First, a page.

Over the next 20 years, Pennsylvania’s senior population is projected to grow tremendously. The population percentage of those between 70 to 79 years old is expected to expand by 34%, and those over 95 years old is expected to grow by 139%. Governor Fail is using these demographic projections to privatize one of the best lottery systems in the country to a foreign multi-national gaming firm – Camelot Gaming Services. The governor’s quest to privatize the system began last spring when there were three potential bidders in the process, but since then two of the initial bidders dropped their offers, leaving the British multi-national the only firm remaining The thought of privatizing the state system has remained dormant until last week because the Attorney General’s Office, the State Auditor’s Office and the General Assembly are all in lame duck sessions, which allows for the possibility that the system can be privatized without any public hearing or legislative action.
The potential terms of the privatization contract are absurd and offers the possibility that Pennsylvania senior citizen programs will suffer to cover administrative costs and the back pockets of those at Camelot. Coming off of one of the best years in the Pennsylvania’s Lottery System’s history, the system generated $3.2 billion in sales and close to $1 billion going towards senior programs which was an increase of 8.5%. The contract Camelot would receive would be a 20 year deal with an option for 10 more years and a promise of $34 billion in revenues and doubling the lottery’s profit by 2033. To swoon the governor’s office, the company is offering a $150 million cash collateral and $50 million line of credit. In this deal, Camelot won’t be the only firm rolling in the green backs. Greenhill and Co, the bank who hired Ed Rendell as a lobbyist after he left public office, is set to make another $3 million in brokering the deal.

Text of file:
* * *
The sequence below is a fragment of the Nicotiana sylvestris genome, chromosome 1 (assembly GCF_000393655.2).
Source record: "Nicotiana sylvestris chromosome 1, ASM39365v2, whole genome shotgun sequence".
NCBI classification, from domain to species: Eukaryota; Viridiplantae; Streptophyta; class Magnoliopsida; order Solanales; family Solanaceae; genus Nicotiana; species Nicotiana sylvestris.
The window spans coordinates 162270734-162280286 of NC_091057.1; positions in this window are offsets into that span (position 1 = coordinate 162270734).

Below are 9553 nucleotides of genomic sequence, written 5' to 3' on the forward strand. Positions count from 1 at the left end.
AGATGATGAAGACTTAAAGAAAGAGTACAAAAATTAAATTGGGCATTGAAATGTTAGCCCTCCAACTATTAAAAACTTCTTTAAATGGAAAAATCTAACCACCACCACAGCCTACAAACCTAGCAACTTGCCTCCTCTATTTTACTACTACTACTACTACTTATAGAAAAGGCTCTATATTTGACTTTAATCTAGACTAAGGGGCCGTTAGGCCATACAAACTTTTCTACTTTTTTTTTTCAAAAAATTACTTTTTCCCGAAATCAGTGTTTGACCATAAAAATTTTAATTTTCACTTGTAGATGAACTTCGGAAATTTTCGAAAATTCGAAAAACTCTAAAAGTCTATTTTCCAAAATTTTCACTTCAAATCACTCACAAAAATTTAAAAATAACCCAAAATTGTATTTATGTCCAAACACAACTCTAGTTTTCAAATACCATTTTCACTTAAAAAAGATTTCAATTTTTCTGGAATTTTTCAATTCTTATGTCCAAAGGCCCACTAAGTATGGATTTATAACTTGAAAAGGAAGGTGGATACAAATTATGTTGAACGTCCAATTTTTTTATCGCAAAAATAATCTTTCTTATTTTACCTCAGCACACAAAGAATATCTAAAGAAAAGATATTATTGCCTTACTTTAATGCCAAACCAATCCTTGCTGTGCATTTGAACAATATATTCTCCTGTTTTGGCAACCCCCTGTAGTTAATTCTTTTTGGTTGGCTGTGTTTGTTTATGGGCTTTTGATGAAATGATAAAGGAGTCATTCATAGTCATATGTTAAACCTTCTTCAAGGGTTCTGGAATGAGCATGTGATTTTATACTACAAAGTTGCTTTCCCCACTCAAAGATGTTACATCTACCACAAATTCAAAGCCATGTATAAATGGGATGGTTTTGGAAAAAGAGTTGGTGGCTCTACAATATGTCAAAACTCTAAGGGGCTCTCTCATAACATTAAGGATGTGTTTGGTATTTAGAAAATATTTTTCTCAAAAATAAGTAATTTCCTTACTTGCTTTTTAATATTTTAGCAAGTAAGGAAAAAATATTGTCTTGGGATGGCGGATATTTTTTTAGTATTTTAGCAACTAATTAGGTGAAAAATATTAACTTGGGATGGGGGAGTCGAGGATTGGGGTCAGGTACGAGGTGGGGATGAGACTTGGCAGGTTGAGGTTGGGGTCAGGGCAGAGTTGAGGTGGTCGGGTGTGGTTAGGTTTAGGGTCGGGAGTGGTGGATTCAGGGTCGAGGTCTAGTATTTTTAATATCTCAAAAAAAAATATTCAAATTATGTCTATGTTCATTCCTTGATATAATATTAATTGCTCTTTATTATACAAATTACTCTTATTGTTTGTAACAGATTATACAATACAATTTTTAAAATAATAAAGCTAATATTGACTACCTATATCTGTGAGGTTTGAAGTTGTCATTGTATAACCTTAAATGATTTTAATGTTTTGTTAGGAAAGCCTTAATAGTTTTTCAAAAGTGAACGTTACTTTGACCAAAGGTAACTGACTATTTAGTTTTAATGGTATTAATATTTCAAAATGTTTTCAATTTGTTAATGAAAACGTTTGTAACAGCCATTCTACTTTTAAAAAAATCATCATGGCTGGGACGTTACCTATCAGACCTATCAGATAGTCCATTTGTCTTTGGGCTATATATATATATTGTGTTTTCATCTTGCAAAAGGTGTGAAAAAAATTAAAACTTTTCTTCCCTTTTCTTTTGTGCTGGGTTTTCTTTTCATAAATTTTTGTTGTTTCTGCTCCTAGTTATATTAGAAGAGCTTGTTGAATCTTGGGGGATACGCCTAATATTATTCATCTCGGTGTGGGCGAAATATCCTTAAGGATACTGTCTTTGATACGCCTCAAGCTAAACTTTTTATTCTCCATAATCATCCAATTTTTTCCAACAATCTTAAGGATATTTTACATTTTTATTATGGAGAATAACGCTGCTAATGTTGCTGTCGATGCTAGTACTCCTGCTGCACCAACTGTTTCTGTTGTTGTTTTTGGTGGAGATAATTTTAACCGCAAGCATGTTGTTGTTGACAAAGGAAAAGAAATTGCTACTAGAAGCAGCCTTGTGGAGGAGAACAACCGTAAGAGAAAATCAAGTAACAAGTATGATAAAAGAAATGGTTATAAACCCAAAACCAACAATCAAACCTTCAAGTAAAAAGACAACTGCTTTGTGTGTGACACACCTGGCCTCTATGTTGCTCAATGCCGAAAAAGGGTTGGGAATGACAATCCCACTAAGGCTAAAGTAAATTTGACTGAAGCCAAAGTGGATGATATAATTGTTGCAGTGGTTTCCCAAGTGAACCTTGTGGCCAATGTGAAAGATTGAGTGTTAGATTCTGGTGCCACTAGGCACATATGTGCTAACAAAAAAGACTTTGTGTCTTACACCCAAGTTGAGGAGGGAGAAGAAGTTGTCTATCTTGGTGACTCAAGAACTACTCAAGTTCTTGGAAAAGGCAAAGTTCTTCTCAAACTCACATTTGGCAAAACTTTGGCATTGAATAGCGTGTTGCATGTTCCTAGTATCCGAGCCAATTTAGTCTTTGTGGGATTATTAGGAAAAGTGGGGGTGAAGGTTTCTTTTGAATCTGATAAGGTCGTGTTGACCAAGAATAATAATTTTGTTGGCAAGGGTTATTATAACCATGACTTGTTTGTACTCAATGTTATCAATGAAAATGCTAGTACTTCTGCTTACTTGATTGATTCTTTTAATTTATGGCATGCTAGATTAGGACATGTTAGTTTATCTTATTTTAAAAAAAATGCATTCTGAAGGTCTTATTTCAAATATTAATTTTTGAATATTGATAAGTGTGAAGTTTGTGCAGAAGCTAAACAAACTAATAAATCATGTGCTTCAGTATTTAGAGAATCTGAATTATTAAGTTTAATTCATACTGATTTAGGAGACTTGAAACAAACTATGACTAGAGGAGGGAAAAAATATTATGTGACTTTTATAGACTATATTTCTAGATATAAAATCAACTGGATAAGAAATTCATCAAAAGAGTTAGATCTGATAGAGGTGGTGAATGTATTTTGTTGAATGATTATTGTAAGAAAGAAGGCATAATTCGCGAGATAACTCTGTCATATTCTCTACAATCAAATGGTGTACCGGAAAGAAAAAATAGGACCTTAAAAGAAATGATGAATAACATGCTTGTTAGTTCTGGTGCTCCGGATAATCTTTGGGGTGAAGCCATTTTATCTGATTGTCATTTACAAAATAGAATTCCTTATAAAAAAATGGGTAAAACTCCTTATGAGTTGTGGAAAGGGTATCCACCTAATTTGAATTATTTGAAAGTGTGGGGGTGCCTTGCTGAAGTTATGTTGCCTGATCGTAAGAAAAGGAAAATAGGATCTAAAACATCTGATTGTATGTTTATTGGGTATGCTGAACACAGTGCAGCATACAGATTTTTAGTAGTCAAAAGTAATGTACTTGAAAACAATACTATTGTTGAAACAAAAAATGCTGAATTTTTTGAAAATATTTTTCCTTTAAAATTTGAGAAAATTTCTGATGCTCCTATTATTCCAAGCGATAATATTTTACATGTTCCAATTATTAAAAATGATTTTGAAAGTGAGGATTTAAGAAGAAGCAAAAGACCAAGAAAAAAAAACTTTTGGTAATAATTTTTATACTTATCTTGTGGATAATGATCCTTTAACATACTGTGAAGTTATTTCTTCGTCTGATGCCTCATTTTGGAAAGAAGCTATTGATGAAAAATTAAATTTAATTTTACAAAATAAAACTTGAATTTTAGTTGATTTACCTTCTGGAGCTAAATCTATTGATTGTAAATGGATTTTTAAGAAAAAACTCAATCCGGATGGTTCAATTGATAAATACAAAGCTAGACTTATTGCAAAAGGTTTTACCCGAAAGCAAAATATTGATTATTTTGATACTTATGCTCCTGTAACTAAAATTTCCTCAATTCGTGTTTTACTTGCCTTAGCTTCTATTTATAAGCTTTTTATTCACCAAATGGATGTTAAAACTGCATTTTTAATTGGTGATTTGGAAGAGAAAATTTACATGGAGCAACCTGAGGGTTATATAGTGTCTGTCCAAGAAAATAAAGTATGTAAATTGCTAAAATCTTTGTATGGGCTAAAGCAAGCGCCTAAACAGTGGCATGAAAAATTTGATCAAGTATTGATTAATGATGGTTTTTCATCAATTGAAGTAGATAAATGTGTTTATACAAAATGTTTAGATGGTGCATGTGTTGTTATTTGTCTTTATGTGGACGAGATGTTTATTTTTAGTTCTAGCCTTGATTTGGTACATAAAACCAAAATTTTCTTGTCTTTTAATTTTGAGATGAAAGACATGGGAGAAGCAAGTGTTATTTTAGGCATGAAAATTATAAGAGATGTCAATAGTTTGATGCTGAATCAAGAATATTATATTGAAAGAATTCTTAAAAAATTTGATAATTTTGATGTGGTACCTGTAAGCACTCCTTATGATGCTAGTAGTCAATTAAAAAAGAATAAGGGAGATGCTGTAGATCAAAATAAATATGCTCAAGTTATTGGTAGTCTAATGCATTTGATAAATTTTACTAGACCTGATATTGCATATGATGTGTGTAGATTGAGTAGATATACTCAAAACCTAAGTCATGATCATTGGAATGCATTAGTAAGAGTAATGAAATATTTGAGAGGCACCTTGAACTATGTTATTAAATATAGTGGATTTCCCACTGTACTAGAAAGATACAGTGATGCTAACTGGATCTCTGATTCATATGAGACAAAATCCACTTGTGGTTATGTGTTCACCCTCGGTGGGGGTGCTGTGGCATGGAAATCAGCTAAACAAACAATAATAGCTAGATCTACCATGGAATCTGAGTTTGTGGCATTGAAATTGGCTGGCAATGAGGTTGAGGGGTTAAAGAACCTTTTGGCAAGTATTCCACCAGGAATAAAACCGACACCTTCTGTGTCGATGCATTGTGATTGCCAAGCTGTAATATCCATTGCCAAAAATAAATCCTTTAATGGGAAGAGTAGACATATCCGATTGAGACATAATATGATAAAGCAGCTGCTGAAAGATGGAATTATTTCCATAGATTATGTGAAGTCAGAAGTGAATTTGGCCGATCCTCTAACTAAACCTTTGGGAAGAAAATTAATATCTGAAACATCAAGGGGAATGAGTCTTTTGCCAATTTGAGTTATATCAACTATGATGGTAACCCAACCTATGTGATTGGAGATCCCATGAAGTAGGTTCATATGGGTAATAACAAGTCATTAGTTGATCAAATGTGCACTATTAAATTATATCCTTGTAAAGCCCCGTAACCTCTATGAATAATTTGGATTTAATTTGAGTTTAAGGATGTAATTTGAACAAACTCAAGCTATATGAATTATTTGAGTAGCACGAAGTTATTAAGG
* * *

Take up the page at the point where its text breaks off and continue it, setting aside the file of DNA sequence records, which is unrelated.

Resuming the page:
On the surface, the concerns of privatizing the lottery system are obvious. Pennsylvania senior citizens, one of the most vulnerable age demographics, may see senior programs lose money if the Camelot doesn’t live up to it’s expectation. The length of the contract is another hurdle that the Pennsylvania citizens will be forced to swallow if Camelot does not meet expectations. According to the potential terms of the agreement, the privatization scheme will only require 70 full time employees, but the current system has 232 employees – 169 of which belong to AFSCME. But the way the Camelot would expand the system to cover projected revenues is one of the most important issues that not many are talking about.
Camelot would like to expand the system by adding online gaming and Keno games in bars and other establishments across the state, but this expansion may affect Commonwealth taxpayers over the potential legal fight with the casinos across the Commonwealth. When talking to Representative Anthony Deluca – a democrat from Allegheny County who is currently drafting legislation that would force the governor to bring any public-private partnership contracts to the General Assembly – he explained that the state’s potential expansion could open a can of worms in the state’s court system between the casino’s and the Commonwealth. In the 2004 gaming law that legalized slot gambling in Pennsylvania, casino developers must pay a $50 million licensing fee with the conditions that the state will not expand their gaming operations, which is in clear conflict with Camelot’s aspirations.
The lines have been drawn and during this lame duck session, the Corbett Administration will try as hard as they can to privatize this system to serve their corporate interests. When talking to Representative Deluca, he jokingly said that “the Pennsylvania Lottery System isn’t allowed to make political donations,” may actually be truthful since our governor has been bending over backwards to please his corporate lords. By creating panic and a crisis that doesn’t exist, the governor – Governor Fail – and his cronies is willing to put some of the most vulnerable at risk by selling one of the most successful programs in the country so that a corporation that isn’t even based in the United States can walk away with more money – even if they do not live up to their projections.
Sean Kitchen is an Assistant Editor and Social Media Organizer for Raging Chicken Press. He is student at Kutztown University and intern with APSCUF.